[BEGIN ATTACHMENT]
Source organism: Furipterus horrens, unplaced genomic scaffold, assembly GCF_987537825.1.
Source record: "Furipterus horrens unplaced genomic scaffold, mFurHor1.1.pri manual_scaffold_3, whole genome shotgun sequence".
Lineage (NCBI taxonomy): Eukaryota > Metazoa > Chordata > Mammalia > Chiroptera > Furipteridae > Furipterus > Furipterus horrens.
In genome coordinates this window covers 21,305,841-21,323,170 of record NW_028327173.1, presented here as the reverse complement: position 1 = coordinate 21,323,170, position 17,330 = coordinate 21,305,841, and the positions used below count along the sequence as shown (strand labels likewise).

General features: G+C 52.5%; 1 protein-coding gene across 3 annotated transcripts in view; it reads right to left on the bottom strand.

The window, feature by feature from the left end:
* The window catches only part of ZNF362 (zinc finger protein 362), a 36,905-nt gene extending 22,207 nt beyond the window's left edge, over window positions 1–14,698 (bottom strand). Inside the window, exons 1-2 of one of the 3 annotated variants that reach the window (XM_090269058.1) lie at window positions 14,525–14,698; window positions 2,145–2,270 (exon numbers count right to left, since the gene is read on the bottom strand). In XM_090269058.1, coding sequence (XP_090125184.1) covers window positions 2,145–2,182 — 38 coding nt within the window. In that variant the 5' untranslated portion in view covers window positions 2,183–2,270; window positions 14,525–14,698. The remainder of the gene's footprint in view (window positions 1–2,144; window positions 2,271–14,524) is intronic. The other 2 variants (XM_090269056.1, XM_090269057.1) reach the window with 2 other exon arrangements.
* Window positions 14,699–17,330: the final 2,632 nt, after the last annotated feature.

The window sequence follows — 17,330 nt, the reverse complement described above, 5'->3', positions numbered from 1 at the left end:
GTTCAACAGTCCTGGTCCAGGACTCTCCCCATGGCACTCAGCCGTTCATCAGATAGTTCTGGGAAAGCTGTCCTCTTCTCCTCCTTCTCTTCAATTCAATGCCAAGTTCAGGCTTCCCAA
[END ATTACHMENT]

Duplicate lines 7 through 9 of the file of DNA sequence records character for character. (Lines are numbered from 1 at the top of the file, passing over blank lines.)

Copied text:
* The window catches only part of ZNF362 (zinc finger protein 362), a 36,905-nt gene extending 22,207 nt beyond the window's left edge, over window positions 1–14,698 (bottom strand). Inside the window, exons 1-2 of one of the 3 annotated variants that reach the window (XM_090269058.1) lie at window positions 14,525–14,698; window positions 2,145–2,270 (exon numbers count right to left, since the gene is read on the bottom strand). In XM_090269058.1, coding sequence (XP_090125184.1) covers window positions 2,145–2,182 — 38 coding nt within the window. In that variant the 5' untranslated portion in view covers window positions 2,183–2,270; window positions 14,525–14,698. The remainder of the gene's footprint in view (window positions 1–2,144; window positions 2,271–14,524) is intronic. The other 2 variants (XM_090269056.1, XM_090269057.1) reach the window with 2 other exon arrangements.
* Window positions 14,699–17,330: the final 2,632 nt, after the last annotated feature.

The window sequence follows — 17,330 nt, the reverse complement described above, 5'->3', positions numbered from 1 at the left end: